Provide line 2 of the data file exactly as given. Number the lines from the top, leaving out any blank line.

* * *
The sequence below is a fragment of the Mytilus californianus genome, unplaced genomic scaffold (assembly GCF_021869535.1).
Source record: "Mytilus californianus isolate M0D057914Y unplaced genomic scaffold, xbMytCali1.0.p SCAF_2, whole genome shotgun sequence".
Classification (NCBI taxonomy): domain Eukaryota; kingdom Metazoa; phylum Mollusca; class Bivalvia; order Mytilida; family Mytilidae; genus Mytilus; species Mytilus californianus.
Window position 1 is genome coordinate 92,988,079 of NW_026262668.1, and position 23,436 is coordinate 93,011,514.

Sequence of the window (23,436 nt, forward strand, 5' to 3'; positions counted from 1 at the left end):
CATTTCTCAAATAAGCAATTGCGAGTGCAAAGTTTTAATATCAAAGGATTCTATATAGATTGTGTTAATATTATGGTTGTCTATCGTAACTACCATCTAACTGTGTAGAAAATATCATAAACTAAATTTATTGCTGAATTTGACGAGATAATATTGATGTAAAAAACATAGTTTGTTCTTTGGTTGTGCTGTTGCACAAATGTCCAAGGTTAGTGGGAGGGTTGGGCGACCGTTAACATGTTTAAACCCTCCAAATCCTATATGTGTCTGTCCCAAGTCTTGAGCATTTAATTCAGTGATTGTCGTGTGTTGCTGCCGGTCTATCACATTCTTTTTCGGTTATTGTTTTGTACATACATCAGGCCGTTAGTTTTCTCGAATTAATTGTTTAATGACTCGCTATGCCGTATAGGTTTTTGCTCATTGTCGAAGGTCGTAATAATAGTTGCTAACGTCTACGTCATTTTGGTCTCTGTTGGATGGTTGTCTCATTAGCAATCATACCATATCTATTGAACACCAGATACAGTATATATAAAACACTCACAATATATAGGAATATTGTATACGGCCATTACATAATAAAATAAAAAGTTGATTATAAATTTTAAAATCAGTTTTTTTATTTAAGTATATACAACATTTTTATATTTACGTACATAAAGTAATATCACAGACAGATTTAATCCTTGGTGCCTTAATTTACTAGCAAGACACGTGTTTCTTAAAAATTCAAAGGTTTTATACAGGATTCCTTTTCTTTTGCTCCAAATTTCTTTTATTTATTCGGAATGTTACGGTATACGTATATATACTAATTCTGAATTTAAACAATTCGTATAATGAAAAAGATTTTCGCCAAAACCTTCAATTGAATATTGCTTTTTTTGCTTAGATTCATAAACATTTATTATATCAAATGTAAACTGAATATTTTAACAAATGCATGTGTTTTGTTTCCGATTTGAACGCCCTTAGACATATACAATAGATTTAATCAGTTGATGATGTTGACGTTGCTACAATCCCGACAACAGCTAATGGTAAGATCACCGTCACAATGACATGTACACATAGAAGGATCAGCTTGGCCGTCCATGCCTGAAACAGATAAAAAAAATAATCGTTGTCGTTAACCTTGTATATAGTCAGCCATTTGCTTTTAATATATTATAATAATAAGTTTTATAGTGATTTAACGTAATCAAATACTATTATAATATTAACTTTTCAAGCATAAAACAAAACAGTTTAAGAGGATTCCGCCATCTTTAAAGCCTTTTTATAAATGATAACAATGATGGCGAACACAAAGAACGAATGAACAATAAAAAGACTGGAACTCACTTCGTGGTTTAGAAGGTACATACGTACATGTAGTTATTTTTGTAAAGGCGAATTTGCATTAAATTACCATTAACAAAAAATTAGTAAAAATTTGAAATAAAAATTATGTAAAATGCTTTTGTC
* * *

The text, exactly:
Source record: "Mytilus californianus isolate M0D057914Y unplaced genomic scaffold, xbMytCali1.0.p SCAF_2, whole genome shotgun sequence".